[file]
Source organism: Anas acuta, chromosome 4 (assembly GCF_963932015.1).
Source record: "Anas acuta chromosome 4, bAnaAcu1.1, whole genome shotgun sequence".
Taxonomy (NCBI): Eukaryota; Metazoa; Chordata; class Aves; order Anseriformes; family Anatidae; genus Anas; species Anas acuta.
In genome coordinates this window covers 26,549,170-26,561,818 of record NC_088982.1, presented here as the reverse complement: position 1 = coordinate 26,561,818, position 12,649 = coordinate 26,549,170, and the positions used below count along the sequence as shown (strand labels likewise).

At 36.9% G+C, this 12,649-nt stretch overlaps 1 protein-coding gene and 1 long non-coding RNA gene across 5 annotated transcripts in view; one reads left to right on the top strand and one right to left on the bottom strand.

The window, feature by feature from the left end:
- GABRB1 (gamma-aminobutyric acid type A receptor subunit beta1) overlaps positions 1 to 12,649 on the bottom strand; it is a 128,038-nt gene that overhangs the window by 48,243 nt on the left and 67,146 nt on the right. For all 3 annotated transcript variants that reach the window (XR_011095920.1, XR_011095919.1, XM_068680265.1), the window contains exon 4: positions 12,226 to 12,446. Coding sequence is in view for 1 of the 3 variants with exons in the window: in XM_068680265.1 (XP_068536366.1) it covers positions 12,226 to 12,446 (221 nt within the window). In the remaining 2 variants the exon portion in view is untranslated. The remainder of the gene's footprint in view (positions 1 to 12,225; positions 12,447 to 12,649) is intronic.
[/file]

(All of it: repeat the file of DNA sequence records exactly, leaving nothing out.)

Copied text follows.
Source organism: Anas acuta, chromosome 4 (assembly GCF_963932015.1).
Source record: "Anas acuta chromosome 4, bAnaAcu1.1, whole genome shotgun sequence".
Taxonomy (NCBI): Eukaryota; Metazoa; Chordata; class Aves; order Anseriformes; family Anatidae; genus Anas; species Anas acuta.
In genome coordinates this window covers 26,549,170-26,561,818 of record NC_088982.1, presented here as the reverse complement: position 1 = coordinate 26,561,818, position 12,649 = coordinate 26,549,170, and the positions used below count along the sequence as shown (strand labels likewise).

At 36.9% G+C, this 12,649-nt stretch overlaps 1 protein-coding gene and 1 long non-coding RNA gene across 5 annotated transcripts in view; one reads left to right on the top strand and one right to left on the bottom strand.

The window, feature by feature from the left end:
- GABRB1 (gamma-aminobutyric acid type A receptor subunit beta1) overlaps positions 1 to 12,649 on the bottom strand; it is a 128,038-nt gene that overhangs the window by 48,243 nt on the left and 67,146 nt on the right. For all 3 annotated transcript variants that reach the window (XR_011095920.1, XR_011095919.1, XM_068680265.1), the window contains exon 4: positions 12,226 to 12,446. Coding sequence is in view for 1 of the 3 variants with exons in the window: in XM_068680265.1 (XP_068536366.1) it covers positions 12,226 to 12,446 (221 nt within the window). In the remaining 2 variants the exon portion in view is untranslated. The remainder of the gene's footprint in view (positions 1 to 12,225; positions 12,447 to 12,649) is intronic.